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Seats and votes: A generalization of the cube law of elections

Abstract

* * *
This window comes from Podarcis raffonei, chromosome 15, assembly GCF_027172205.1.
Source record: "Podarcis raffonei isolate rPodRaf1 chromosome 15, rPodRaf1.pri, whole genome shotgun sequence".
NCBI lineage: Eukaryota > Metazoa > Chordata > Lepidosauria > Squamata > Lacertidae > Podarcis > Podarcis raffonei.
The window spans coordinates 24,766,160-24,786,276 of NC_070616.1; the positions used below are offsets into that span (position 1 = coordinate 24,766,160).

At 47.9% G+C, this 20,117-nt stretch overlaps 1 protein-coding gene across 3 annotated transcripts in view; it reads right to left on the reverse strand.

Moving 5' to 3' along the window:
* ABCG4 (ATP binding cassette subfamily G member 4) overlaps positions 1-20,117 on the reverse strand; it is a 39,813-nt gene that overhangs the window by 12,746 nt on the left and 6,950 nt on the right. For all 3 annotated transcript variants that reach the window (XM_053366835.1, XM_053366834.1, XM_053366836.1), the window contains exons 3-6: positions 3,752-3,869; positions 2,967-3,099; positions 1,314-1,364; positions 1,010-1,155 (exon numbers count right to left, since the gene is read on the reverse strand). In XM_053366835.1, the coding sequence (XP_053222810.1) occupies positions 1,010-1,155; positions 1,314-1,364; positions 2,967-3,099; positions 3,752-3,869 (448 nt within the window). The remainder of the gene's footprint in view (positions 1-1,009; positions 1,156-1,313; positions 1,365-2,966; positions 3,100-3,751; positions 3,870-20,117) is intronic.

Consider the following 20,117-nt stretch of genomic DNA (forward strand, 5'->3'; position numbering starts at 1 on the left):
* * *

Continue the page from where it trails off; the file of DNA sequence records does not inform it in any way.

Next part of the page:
The empirical "cube law" applies to parliamentary elections in Anglo-Saxon countries. It says that the ratio of assembly seats of two major parties is approximately the cube of the ratio of votes. This paper presents a more general semi-empirical "seat-vote equation" which includes the cube law as a special case but which also applies to the U.S. Electoral College, labor union, direct presidential, and proportional representation elections. The paper defines "constituency" as the smallest unit within which the party with plurality wins all the seats. The smaller the number of such constituencies is, the more dramatic is the attrition of minority party representation. Thus changes in the number of constituencies can be used to bring about a desired degree of minority representation. The prediction of the average long-range effects of such changes could be an important practical application of the seat-vote equation. © 1973.

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